BEYOND it's reputation as a favourite treat for Australian families, the humble macadamia nut is undergoing new life as an unusual, but effective source of clean, green energy.
When combusted, the discarded nut shells yield an enormous amount of energy.
This yield is so great that local macadamia processing plant Suncoast Gold has partnered with Ergon Energy to use the shells to power local homes.
Otherwise ending up in landfill, the world-first initiative aims to use nearly 5000 tonnes of shell waste as biomass fuel every year.
The electricity generated from these shells is enough to power 1200 Queensland homes every year.
Accounting for nearly 10% of all the produce grown in Australia, the Queensland macadamia nut industry's origins can be traced to the Gympie region.
The nut itself was first uncovered by the Butchulla and Kabi Kabi people thousands of years ago, where it was considered a delicacy and a regular staple of feasts.
But in the mid-1800s, it was rediscovered by European settlers as they slowly began to colonise Queensland, earning a variety of different names from explorers and botanists.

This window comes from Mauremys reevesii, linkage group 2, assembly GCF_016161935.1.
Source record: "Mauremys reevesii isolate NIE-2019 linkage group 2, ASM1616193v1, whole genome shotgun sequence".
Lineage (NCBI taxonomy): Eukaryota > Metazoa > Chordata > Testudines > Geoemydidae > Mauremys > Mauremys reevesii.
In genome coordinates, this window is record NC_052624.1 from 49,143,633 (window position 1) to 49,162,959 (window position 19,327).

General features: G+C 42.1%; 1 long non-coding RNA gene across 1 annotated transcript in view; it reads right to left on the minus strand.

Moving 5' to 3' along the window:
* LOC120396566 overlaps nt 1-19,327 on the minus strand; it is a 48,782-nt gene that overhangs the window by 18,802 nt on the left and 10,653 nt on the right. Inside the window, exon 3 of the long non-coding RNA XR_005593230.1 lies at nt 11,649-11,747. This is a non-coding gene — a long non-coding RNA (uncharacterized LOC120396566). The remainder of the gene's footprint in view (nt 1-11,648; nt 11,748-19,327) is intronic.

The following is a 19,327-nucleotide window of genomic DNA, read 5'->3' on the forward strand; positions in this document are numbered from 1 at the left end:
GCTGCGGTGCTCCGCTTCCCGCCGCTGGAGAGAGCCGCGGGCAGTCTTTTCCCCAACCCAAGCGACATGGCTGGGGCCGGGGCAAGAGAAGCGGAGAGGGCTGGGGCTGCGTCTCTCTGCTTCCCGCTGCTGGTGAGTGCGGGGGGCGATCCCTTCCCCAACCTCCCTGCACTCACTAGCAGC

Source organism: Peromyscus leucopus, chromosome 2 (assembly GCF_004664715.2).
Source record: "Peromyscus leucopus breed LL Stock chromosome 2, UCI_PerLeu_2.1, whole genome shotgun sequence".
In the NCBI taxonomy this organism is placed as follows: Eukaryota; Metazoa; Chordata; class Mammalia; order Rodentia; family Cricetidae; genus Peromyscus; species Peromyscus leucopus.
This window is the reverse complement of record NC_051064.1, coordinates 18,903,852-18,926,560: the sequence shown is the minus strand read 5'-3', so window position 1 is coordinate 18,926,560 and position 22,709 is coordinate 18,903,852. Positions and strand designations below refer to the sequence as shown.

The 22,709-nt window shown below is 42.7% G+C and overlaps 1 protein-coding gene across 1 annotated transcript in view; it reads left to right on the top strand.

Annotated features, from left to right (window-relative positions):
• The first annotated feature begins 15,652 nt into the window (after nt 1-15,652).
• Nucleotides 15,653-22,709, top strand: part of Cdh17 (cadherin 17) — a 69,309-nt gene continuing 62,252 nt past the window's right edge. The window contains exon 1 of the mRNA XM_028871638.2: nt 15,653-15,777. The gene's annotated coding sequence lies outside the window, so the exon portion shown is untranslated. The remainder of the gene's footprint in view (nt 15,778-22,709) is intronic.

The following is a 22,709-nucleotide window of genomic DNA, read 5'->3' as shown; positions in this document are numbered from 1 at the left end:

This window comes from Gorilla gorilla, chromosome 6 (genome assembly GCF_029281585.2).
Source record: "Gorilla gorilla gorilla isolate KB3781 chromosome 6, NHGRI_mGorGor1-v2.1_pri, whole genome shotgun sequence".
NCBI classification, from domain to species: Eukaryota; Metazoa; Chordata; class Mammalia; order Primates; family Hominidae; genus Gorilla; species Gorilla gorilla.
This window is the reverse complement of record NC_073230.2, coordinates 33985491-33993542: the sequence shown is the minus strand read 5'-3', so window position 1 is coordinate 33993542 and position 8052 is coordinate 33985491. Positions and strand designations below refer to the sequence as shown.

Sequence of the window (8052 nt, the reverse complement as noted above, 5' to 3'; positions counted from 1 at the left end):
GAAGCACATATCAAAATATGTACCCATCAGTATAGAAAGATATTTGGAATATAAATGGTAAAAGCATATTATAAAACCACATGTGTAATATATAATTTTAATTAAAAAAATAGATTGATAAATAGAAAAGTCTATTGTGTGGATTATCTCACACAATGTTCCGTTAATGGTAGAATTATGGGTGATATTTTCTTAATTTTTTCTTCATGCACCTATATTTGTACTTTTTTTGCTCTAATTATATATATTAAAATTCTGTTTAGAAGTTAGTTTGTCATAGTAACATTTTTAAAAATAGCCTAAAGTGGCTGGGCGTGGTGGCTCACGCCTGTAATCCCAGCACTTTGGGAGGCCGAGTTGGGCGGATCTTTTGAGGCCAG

In the Gympie region, the majority of the macadamia trees were centred near the small town of Bauple, where the Bauple nut first got its local name.
The area surrounding Mt Bauple itself is considered the biological home of the tree - it's where the genus the rest of today's trees have been bred from.
Today, the Gympie and Glass House Mountain regions are two of the largest producers of macadamias in the country - an industry valued in the tens of millions.
More than 130 farms across both regions have made excellent use of the rich volcanic soil and climate to produce more than 5000 tonnes of nut-in-shell each year.
This output has a farm gate value of nearly $23 million, making it an integral part of the local economy.
With a number of applications for the macadamia, it's no surprise 2016 has been a particularly strong year for the industry. With Gympie and the Sunshine Coast Hinterland undergoing rapid population and economic growth, local farmers are expecting to smash a number of records for this season's crop.
"Macadamias are still the best investment I know of,” says Col Dorey, who runs his award-winning farm with his brothers.
"It's the best decision we ever made.”